August 30, 2007

Woonsocket, Warwick Mentoring Programs Awarded Federal Grant

R.I. Mentoring Partnership Will Receive Over $180,000 to Support Work with Children

Providence, R.I. – An initiative that connects at-risk children in Warwick and Woonsocket with adult mentors who can make a positive difference in their lives is getting an infusion of federal funds, U.S. Senator Sheldon Whitehouse (D-R.I.) announced today.

The Rhode Island Mentoring Partnership will receive $185,537 from the U.S. Department of Education for mentoring programs for Warwick and Woonsocket students in grades 4-8.

“When I was Attorney General, I saw first-hand the enormous change that supportive, involved adults could make in students’ lives through the after-school and mentoring programs we built at Oliver Hazard Perry Middle School in Providence,” Whitehouse said. “This federal funding, combined with the tireless work of volunteer mentors, will make a real difference in these young people’s lives.”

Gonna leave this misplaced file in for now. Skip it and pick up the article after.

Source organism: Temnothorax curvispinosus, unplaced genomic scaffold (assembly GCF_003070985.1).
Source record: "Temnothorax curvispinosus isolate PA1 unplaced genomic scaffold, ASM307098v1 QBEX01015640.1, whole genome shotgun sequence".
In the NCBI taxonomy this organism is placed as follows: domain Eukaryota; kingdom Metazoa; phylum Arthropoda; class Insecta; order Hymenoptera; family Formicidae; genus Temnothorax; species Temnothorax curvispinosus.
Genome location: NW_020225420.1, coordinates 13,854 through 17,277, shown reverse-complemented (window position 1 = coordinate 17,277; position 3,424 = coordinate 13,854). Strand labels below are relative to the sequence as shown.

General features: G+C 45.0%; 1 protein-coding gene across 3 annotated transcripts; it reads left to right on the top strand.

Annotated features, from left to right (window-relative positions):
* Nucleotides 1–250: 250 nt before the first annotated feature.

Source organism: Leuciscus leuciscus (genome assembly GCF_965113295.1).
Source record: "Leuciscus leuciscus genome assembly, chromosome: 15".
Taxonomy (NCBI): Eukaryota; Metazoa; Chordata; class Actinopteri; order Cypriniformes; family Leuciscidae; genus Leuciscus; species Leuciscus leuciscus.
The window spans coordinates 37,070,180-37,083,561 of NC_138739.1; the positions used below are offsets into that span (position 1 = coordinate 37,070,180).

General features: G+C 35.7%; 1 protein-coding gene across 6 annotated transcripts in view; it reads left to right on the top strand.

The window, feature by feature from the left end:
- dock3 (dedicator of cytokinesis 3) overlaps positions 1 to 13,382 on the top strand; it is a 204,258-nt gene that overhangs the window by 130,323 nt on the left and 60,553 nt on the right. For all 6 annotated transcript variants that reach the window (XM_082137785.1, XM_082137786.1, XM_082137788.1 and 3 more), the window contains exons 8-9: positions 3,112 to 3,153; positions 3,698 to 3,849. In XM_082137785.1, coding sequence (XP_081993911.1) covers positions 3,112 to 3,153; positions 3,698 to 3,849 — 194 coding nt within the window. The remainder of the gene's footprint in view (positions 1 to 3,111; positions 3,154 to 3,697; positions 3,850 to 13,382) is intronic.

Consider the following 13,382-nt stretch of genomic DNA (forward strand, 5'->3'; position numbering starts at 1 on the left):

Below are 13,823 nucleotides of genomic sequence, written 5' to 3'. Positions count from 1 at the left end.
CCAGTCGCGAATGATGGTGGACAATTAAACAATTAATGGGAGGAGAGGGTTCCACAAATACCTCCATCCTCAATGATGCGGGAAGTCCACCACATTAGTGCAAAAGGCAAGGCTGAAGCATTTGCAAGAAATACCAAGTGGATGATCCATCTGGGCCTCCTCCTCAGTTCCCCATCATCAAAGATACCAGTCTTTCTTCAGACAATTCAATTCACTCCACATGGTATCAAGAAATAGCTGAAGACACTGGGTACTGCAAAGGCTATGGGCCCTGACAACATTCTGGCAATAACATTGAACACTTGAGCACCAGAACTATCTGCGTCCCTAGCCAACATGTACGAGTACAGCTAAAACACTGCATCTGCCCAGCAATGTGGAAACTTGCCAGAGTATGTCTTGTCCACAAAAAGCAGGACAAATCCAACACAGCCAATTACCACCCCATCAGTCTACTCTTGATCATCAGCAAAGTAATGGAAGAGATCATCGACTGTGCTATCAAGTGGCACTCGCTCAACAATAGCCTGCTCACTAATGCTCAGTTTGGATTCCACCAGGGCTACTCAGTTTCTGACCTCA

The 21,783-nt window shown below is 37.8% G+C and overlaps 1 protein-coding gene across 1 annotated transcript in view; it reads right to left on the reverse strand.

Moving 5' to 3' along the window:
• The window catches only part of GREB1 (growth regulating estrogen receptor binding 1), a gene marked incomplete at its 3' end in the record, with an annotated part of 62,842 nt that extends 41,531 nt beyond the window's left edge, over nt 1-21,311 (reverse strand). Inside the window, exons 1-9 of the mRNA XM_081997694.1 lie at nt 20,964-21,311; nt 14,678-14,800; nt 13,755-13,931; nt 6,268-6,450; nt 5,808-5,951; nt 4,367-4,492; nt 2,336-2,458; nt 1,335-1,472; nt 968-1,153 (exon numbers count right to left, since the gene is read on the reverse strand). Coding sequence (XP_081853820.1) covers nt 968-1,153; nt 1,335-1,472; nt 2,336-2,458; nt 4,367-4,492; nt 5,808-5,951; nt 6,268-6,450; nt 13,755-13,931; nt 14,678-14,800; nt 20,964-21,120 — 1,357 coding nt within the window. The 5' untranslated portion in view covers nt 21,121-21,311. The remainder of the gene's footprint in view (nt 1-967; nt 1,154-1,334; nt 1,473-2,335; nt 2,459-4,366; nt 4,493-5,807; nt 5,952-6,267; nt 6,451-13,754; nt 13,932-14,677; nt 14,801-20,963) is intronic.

Whitehouse, who helped kick off the Woonsocket mentoring program at Pothier Elementary School in April, wrote to the Department of Education to support the partnership’s grant application. He also co-signed a letter with several other Senators to express strong support for providing $100 million in federal funding for mentoring programs in fiscal year 2008.

The Rhode Island Mentoring Partnership recruits, trains, and supports adults to serve as positive role models for disadvantaged, at-risk children – young people with emotional difficulties, low self-esteem, poor peer relationships, or low academic performance – across the state. Volunteer mentors commit to serving at least one hour per week for one year, and receive regular training from partnership staff.


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